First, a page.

Generalize the expression of the force F, or force field F ( x , t ) , on the right-hand-side of Equation (12) to include differintegrals of arbitrary order q. This is also routinely done in applications of FC to physics [

In the next two sub-sections, we will consider examples of these possible generalizations.

As our first example, we generalize Equation (12) by using derivatives of arbitrary (real) order q and by considering a constant force per unit mass f = F / m :^{2}

d q x ( t ) d t q = F m = f . (13)

The general solution of this (extraordinary) differential equation is [

x ( t ) = d − q f d t − q + c 1 t q − 1 + c 2 t q − 2 + ⋯ + c l t q − l = f t q Γ ( 1 + q ) + c 1 t q − 1 + c 2 t q − 2 + ⋯ + c l t q − l , with { 0 < q ≤ l < q + 1, if q > 0 l = 0, if q ≤ 0 , (14)

having used also Equation (9) for the fractional derivative of the constant force per unit mass f. The l constants of integration, c 1 , c 2 , ⋯ , c l , can be determined from the l initial conditions: x ( t 0 ) , x ′ ( t 0 ) , ⋯ , x ( l − 1 ) ( t 0 ) .^{3}

For example, choosing for simplicity’s sake t 0 = 1 ,^{4} the constants of integration are determined by a set of linear equations in matrix form M c = d , where c = ( c j ) is the vector of the integration constants, while the matrix M = ( m i j ) and the vector d = ( d i ) are obtained as follows:

m i j = [ ∏ n = 1 i − 1 ( q − j − n + 1 ) ] i , j = 1 , 2 , ⋯ , l (15)

d i = [ x i − 1 ( 1 ) − f Γ ( 1 + q ) ∏ n = 0 i − 2 ( q − n ) ] i = 1 , 2 , ⋯ , l (16)

If the initial conditions and the force per unit mass are simply set to unity, i.e., x ( 1 ) = x ′ ( 1 ) = x ″ ( 1 ) = ⋯ = 1 and f = 1 , our general solution in Equation (14), with the integration constants computed using Equations (15) and (16), can be easily plotted for different values of the order q, as shown in

This figure illustrates the resulting position vs. time functions for the point-particle motion, subject to the generalized Newton’s law in Equation (13), with the order q ranging from 1 to 3 with fractional increments. The standard

Newtonian solution, x ( t ) = 1 2 a ( t − t 0 ) 2 + v 0 ( t − t 0 ) + x 0 , is obviously recovered

for q = 2 (red-solid curve), for a motion with constant acceleration a = F / m . Two other solutions for integer values of q are presented: the case for q = 1 (blue-solid line) represents a simple motion with constant velocity v = F / m : x ( t ) = v ( t − t 0 ) + x 0 ; the q = 3 case (green-solid line) represents instead a motion with constant jerk^{5} j = F / m :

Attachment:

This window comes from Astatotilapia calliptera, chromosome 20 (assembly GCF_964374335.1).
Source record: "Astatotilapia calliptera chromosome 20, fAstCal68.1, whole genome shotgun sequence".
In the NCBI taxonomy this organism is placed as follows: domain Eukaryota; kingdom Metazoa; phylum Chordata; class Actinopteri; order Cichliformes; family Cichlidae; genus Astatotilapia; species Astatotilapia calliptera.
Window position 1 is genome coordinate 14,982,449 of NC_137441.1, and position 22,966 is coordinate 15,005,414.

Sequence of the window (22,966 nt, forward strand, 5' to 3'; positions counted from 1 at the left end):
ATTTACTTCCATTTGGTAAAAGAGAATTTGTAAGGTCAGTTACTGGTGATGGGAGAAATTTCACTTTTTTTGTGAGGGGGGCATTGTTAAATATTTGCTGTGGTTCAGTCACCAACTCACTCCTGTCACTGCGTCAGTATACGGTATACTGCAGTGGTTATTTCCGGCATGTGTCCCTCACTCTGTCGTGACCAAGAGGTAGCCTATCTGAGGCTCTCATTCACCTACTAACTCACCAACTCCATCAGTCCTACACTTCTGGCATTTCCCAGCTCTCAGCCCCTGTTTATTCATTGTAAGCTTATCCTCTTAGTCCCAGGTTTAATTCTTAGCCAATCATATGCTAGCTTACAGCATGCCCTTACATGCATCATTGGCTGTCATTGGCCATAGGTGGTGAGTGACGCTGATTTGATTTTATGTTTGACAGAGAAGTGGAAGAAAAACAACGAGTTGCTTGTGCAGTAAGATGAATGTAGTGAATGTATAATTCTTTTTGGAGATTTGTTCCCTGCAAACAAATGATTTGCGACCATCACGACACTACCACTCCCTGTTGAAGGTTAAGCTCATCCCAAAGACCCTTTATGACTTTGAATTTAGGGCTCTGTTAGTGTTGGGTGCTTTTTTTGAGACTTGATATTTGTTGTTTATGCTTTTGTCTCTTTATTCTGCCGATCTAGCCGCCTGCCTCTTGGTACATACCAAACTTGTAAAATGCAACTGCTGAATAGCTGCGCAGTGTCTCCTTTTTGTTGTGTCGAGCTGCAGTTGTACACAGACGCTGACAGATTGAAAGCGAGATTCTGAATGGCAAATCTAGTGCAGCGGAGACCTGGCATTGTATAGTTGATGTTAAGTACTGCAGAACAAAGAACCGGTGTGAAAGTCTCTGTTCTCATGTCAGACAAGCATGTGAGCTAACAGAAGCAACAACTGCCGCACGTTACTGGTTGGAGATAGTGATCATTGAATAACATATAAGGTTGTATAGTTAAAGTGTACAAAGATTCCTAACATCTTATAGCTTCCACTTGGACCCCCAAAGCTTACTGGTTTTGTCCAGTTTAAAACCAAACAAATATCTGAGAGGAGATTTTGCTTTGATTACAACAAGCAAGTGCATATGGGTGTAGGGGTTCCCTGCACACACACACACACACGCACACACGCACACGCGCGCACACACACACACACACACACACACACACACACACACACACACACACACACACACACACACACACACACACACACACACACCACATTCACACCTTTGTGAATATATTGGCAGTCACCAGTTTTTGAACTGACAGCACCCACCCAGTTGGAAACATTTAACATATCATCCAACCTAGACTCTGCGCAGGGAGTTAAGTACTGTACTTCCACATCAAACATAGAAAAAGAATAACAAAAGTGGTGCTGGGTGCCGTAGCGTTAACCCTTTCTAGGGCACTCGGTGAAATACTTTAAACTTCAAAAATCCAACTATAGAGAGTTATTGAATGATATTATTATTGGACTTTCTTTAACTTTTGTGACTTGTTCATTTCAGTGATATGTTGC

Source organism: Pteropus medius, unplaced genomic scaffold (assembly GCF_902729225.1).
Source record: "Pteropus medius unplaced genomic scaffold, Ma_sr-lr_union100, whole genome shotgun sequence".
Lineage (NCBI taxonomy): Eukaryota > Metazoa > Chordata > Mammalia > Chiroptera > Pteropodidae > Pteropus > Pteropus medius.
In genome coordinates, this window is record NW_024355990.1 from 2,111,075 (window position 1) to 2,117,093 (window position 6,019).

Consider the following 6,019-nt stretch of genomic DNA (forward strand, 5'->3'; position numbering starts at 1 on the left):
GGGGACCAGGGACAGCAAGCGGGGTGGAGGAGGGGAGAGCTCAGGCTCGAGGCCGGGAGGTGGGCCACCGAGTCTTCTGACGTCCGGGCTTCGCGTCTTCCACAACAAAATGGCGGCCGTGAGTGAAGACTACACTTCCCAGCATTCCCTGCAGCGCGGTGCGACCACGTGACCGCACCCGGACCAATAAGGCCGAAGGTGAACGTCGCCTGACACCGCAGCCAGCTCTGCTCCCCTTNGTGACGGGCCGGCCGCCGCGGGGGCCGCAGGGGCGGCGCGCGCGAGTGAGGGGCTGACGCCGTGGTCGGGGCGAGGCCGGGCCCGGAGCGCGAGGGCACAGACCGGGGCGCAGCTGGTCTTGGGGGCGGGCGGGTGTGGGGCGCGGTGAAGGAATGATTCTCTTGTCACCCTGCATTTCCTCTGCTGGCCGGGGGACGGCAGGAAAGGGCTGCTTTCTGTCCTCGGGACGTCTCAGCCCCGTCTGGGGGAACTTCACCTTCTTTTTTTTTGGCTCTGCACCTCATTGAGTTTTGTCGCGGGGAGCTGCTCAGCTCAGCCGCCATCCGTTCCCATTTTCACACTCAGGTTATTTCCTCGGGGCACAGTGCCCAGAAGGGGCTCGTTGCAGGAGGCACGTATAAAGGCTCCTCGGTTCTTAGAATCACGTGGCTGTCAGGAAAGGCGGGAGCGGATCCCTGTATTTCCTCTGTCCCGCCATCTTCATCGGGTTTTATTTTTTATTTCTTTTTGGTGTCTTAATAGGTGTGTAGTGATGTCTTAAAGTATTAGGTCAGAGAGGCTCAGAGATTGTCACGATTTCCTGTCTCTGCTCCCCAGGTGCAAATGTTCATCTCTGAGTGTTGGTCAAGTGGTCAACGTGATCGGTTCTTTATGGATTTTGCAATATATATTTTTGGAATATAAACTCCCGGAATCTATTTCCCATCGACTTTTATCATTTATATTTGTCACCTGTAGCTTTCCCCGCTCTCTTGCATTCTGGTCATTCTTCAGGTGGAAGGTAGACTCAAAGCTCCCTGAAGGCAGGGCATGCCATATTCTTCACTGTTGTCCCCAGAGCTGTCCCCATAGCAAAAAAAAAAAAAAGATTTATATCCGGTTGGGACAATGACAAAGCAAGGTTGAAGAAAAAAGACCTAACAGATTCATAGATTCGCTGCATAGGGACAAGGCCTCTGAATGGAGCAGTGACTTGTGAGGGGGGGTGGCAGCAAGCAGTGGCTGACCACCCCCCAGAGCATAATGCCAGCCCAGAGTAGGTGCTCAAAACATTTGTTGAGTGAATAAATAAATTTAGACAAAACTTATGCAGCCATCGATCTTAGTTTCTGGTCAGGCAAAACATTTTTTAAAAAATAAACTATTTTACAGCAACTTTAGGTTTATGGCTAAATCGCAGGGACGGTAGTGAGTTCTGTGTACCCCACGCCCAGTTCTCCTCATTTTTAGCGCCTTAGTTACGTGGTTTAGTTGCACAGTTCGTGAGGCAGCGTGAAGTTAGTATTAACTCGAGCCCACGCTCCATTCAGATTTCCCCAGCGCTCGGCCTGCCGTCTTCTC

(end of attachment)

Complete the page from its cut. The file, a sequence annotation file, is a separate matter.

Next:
x ( t ) = 1 6 j ( t − t 0 ) 3 + 1 2 a 0 ( t − t 0 ) 2 + v 0 ( t − t 0 ) + x 0

In

One can’t help but wonder what would the universe be like, if the fundamental Newtonian (second) law of motion were based on an order q different from the standard value of two: for q = 1 , we would have a situation reminiscent of Aristotelian physics, where a constant applied force would only achieve a motion with constant velocity. For q = 3 , the application of a constant force would yield a constant jerk (i.e., an acceleration changing at constant rate) resulting in a motion much more difficult to control. Fractional values of q would yield mechanical situations somewhat in-between those with integer q, but the resulting dynamics would possibly be lacking of the other cardinal principles of Newtonian mechanics, such as conservation laws or others.

Our second case of interest will be the generalization of Newton’s law of

universal gravitation:

d 2 r ( t ) d t 2 = F g m = − G M r 2 r ^ , (17)

where G is the universal gravitational constant, M is the total mass of a (spherically symmetric) source centered at the origin of a coordinate system, r ^ and r are respectively the radial unit vector and the radial distance between the origin and a point-particle of mass m, subject to the gravitational attraction.

In this case, we will modify the right-hand-side of Equation (17) by considering a generalized gravitational Riesz potential [

V R Z ( r ) = − G a ∫ ℝ 3 d M ( s / a ) q = − G a ∫ ℝ 3 ρ ( r ′ ) d 3 r ′ ( | r − r ′ | / a ) q , (18)

where s = | r − r ′ | is the distance between the infinitesimal source mass element d M = ρ ( r ′ ) d 3 r ′ and the position r being considered. Due to the presence of the fractional order q, a “length scale” a is needed to ensure the dimensional correctness of Equation (18).^{6}

For a spherical source of radius R 0 and uniform density ρ 0 = M / ( 4 3 π R 0 3 ) ,

ρ ( r ′ ) = ρ 0 H ( R 0 − r ′ ) = { ρ 0 , for 0 ≤ r ′ ≤ R 0 0, for r ′ > R 0 , (19)

the integral in Equation (18) can be evaluated analytically for any (real) value of the fractional order q, inside and outside the source. In general, we have [

V R Z ( r ) = − G ρ 0 r 2 π a q − 1 ( q − 2 ) ( q − 3 ) ( q − 4 ) × { [ ( r + R 0 ) 3 − q ( r − ( 3 − q ) R 0 ) + ( R 0 − r ) 3 − q ( r + ( 3 − q ) R 0 ) ] , for 0 ≤ r ≤ R 0 [ ( r + R 0 ) 3 − q ( r − ( 3 − q ) R 0 ) − ( r − R 0 ) 3 − q ( r + ( 3 − q ) R 0 ) ] , for r > R 0 (20)